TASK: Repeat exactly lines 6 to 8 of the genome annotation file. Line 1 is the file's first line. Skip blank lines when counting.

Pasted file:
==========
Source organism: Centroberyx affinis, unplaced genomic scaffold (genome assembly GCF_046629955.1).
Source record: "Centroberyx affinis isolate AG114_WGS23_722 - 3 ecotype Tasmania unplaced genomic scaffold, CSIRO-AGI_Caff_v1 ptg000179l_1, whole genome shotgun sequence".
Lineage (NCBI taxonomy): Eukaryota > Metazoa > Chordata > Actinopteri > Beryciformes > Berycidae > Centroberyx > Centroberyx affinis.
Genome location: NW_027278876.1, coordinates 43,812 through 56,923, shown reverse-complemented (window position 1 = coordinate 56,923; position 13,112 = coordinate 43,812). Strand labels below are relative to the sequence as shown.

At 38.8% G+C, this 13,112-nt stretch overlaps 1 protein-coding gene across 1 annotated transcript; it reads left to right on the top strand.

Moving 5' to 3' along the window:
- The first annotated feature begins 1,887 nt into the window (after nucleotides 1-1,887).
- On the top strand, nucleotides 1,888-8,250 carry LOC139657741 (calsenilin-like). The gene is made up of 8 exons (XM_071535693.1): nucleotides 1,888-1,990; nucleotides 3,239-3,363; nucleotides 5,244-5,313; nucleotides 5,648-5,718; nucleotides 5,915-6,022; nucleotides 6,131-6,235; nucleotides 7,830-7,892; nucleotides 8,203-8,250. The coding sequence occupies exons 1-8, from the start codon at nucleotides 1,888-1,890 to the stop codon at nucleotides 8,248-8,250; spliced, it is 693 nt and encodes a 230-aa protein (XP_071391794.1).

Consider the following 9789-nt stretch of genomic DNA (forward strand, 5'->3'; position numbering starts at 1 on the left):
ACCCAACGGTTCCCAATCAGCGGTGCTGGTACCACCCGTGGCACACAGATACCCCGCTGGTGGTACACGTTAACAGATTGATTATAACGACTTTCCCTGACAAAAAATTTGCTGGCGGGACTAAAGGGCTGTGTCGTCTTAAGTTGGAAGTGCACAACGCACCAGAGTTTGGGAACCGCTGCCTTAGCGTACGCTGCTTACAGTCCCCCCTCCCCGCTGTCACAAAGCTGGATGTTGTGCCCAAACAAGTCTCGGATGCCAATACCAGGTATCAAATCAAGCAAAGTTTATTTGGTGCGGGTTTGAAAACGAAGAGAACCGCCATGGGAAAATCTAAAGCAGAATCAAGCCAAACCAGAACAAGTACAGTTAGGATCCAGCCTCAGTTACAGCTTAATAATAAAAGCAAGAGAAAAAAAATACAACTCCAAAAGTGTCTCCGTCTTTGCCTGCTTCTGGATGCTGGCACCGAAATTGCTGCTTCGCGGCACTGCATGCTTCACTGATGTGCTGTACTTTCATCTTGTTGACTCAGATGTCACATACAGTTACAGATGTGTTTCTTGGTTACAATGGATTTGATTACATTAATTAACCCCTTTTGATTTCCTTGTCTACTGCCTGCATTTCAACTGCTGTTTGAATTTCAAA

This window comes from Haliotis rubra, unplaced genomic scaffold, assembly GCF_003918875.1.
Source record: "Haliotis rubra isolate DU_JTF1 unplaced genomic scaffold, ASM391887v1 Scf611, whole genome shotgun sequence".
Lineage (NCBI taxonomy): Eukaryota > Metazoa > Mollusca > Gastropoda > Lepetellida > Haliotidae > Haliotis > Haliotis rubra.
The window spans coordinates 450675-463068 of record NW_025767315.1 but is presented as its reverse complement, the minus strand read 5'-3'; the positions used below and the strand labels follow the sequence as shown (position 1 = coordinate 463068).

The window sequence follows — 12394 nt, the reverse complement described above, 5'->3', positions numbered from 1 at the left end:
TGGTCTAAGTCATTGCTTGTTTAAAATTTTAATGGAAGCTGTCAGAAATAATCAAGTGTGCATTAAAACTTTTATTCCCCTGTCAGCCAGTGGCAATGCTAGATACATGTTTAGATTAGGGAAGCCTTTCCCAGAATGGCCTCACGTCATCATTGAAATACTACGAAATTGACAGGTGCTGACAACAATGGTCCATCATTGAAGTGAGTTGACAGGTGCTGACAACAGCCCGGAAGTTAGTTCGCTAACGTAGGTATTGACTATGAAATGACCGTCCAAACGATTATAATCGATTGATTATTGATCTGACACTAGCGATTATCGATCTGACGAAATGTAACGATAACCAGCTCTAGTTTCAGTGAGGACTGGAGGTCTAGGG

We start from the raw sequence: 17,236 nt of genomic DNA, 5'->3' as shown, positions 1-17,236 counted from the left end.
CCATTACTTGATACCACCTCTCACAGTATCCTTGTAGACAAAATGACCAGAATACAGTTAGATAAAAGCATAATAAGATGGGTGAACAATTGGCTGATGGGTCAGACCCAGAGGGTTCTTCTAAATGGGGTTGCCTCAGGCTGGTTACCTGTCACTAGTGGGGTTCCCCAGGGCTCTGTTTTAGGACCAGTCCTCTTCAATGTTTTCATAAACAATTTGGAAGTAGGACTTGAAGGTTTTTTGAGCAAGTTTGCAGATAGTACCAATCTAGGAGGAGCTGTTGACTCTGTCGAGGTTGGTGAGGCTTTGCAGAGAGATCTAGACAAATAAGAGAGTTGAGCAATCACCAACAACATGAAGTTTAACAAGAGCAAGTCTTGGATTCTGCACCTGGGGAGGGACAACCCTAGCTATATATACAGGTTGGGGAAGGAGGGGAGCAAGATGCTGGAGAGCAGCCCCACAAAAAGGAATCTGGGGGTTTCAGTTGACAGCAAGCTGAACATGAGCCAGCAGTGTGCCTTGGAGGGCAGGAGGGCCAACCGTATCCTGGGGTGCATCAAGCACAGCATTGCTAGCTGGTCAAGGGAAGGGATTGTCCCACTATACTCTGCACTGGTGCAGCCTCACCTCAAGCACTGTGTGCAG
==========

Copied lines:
Moving 5' to 3' along the window:
- The first annotated feature begins 1,887 nt into the window (after nucleotides 1-1,887).
- On the top strand, nucleotides 1,888-8,250 carry LOC139657741 (calsenilin-like). The gene is made up of 8 exons (XM_071535693.1): nucleotides 1,888-1,990; nucleotides 3,239-3,363; nucleotides 5,244-5,313; nucleotides 5,648-5,718; nucleotides 5,915-6,022; nucleotides 6,131-6,235; nucleotides 7,830-7,892; nucleotides 8,203-8,250. The coding sequence occupies exons 1-8, from the start codon at nucleotides 1,888-1,890 to the stop codon at nucleotides 8,248-8,250; spliced, it is 693 nt and encodes a 230-aa protein (XP_071391794.1).